Photograph by Steven Klein
This November marks the 10th anniversary of W’s Art Issue, in which we feature unique collaborations with leading artists from all generations, working across all mediums. From Barbara Kruger’s nude Kim Kardashian to Maurizio Cattelan’s controversial Linda Evangelista, from George Condo’s painterly Jessica Chastain to Richard Prince’s glamorous celebrity head shots, the covers of our special Art Issues have long mirrored our obsessions with pop culture and contemporary art through the years.
We could have simply looked back and revisited all the things we have already accomplished, but we decided to celebrate this milestone by inviting to the party a new group of artists who are challenging the meaning of art itself and blurring the lines between disciplines like never before.
As always, capturing the time we’re in was our main objective. No matter the era, the best artists have always layered multiple messages and meanings in their work—be it painting, sculpture, performance, photography, or film. How could we connect the dots between the rarefied world of museums and galleries and what’s happening in fashion, on the streets, and even in the digital arena, which has become its own creative universe?
Our cover artists, Lizzie Fitch and Ryan Trecartin, were the perfect choice to bring all these elements together. The duo, known for mesmerizing, immersive video installations that upend conventional notions of perception and identity, have been featured in the Venice Biennale and at museums like MoMA PS1, in New York, and the Museum of Contemporary Art, Los Angeles; and yet, they are keenly in sync with what is happening in the culture at large. We paired them with Kendall Jenner and Gigi Hadid—the models and social media stars of the moment—who gamely embraced the unconventional shoot, in which they were transformed into human-animal hybrids from an imaginary future. As Trecartin told our [Arts and Culture Director, Diane Solway, in her amusing yet incisive profile: “There’s a certain power that animals have over us when they respond to us in unexpected, friendly ways. It’s really them domesticating us more than us domesticating them, because they’re training us to want them.”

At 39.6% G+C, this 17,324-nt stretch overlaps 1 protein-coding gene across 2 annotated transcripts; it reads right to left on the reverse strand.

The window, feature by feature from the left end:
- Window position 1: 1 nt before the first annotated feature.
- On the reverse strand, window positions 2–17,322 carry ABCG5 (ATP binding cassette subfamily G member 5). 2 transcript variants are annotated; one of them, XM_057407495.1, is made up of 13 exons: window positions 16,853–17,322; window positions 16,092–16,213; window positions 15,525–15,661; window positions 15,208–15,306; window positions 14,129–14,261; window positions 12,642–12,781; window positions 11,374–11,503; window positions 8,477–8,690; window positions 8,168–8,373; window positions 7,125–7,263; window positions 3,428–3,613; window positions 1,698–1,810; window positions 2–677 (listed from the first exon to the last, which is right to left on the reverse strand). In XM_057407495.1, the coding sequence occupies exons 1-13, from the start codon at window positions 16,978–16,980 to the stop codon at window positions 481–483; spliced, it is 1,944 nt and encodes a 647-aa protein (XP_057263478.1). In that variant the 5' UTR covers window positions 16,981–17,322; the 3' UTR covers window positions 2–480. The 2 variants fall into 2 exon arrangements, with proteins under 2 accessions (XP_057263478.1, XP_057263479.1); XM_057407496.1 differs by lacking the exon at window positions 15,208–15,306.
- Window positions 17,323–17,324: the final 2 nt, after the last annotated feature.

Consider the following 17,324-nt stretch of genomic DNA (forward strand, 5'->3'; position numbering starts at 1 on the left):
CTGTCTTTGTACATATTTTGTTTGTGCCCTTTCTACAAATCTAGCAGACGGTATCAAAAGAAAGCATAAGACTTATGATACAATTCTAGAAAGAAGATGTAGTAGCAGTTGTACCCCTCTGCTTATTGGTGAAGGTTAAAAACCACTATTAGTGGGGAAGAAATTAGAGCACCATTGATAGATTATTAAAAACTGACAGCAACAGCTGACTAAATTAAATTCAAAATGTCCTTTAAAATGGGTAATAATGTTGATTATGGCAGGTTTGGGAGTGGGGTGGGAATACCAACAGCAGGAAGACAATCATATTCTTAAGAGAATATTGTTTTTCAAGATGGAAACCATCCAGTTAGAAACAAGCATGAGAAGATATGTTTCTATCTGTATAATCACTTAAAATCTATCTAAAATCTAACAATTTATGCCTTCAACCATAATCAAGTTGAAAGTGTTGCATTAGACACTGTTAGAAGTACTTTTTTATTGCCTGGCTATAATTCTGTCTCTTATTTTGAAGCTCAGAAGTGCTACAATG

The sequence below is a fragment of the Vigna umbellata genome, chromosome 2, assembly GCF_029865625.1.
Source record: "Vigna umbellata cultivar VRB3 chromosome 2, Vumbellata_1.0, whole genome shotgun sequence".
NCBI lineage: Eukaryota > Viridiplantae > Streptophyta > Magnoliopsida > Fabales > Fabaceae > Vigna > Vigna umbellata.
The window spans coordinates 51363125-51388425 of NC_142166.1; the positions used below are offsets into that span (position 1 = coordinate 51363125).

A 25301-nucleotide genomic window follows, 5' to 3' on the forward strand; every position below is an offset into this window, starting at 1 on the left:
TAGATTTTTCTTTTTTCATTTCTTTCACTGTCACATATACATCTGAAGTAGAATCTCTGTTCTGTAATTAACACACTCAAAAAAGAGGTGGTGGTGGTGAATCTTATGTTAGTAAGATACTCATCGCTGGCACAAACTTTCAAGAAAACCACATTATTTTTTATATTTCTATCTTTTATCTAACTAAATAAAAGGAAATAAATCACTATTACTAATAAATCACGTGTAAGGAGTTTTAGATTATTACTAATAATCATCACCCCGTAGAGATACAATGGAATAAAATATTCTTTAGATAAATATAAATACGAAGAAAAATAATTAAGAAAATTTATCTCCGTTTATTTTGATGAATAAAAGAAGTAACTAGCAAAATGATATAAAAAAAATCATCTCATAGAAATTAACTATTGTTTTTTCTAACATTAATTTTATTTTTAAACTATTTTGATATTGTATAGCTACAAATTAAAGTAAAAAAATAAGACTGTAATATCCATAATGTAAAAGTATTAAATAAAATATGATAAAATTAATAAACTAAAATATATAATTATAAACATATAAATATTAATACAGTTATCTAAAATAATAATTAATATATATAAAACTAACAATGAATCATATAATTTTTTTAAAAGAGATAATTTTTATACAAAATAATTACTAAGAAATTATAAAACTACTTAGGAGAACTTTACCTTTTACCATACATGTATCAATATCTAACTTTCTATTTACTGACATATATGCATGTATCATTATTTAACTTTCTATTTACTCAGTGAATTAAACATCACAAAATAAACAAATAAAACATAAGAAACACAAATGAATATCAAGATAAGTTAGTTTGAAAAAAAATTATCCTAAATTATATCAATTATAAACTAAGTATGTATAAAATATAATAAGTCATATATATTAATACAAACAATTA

In addition to dealing with anthropomorphic transformations, Solway, who has been a driving force in covering the art scene for W for most of the decade, reached out to Isa Genzken, another artist who deals with shifting notions of identity. In an exclusive project, Genzken created a series of her signature mannequins, which she dresses and arranges using clothing and props that hold meaning for her—only in this case, she worked with specially selected looks from the fall collections.
In the meantime, Features Director Alix Browne flew halfway around the world, to Shanghai and Beijing, to meet the artist Liu Wei as he collaborated with Max Mara on a collection of luxurious clothes with an unexpectedly strong edge. She also worked with the novelist Hanya Yanagihara, who gave us “Achilles and Patroclus on the Upper East Side,” a beautiful piece of fiction to accompany an eccentric visual story conceived by the artist Alex Da Corte. Set in a renowned art world couple’s Jacques Grange–designed Manhattan apartment, this is anything but a conventional interiors spread.
Finally, for “The Art of Politics,” we persuaded 15 artists to create the campaign posters they wish they had seen in this incredibly surreal election cycle. The results are simultaneously witty, thought-provoking, and, at times, terrifying.
Just in case you were wondering where I stand: This election, like no other, is about a clear, moral choice. Our children will have to live with the consequences of our decisions, so…I’m with her!
We hope that these posters—and this entire issue—will remind you of art’s enduring power to promote progressive ideas and encourage freedom of expression and thought. Here’s to the next 10 years.
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